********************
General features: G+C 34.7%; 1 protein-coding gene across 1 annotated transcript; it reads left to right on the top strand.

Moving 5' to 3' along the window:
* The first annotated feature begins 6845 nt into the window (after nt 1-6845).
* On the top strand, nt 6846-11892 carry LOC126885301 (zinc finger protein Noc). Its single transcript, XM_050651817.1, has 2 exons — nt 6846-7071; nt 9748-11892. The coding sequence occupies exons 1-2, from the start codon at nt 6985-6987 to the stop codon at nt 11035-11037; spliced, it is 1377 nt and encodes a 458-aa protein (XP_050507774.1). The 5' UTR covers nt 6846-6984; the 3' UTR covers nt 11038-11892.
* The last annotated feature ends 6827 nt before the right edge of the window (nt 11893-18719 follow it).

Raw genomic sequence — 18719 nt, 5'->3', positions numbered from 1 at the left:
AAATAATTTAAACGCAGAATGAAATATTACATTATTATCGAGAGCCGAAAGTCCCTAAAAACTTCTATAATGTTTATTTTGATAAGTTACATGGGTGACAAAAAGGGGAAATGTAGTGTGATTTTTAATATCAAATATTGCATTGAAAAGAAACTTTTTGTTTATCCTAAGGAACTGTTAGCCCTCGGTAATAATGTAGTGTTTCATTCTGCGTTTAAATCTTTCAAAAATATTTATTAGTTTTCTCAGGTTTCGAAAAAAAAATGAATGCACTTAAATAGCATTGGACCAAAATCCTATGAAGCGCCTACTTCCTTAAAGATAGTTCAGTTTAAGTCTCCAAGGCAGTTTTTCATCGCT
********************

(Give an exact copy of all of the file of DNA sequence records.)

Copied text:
General features: G+C 34.7%; 1 protein-coding gene across 1 annotated transcript; it reads left to right on the top strand.

Moving 5' to 3' along the window:
* The first annotated feature begins 6845 nt into the window (after nt 1-6845).
* On the top strand, nt 6846-11892 carry LOC126885301 (zinc finger protein Noc). Its single transcript, XM_050651817.1, has 2 exons — nt 6846-7071; nt 9748-11892. The coding sequence occupies exons 1-2, from the start codon at nt 6985-6987 to the stop codon at nt 11035-11037; spliced, it is 1377 nt and encodes a 458-aa protein (XP_050507774.1). The 5' UTR covers nt 6846-6984; the 3' UTR covers nt 11038-11892.
* The last annotated feature ends 6827 nt before the right edge of the window (nt 11893-18719 follow it).

Raw genomic sequence — 18719 nt, 5'->3', positions numbered from 1 at the left:
AAATAATTTAAACGCAGAATGAAATATTACATTATTATCGAGAGCCGAAAGTCCCTAAAAACTTCTATAATGTTTATTTTGATAAGTTACATGGGTGACAAAAAGGGGAAATGTAGTGTGATTTTTAATATCAAATATTGCATTGAAAAGAAACTTTTTGTTTATCCTAAGGAACTGTTAGCCCTCGGTAATAATGTAGTGTTTCATTCTGCGTTTAAATCTTTCAAAAATATTTATTAGTTTTCTCAGGTTTCGAAAAAAAAATGAATGCACTTAAATAGCATTGGACCAAAATCCTATGAAGCGCCTACTTCCTTAAAGATAGTTCAGTTTAAGTCTCCAAGGCAGTTTTTCATCGCT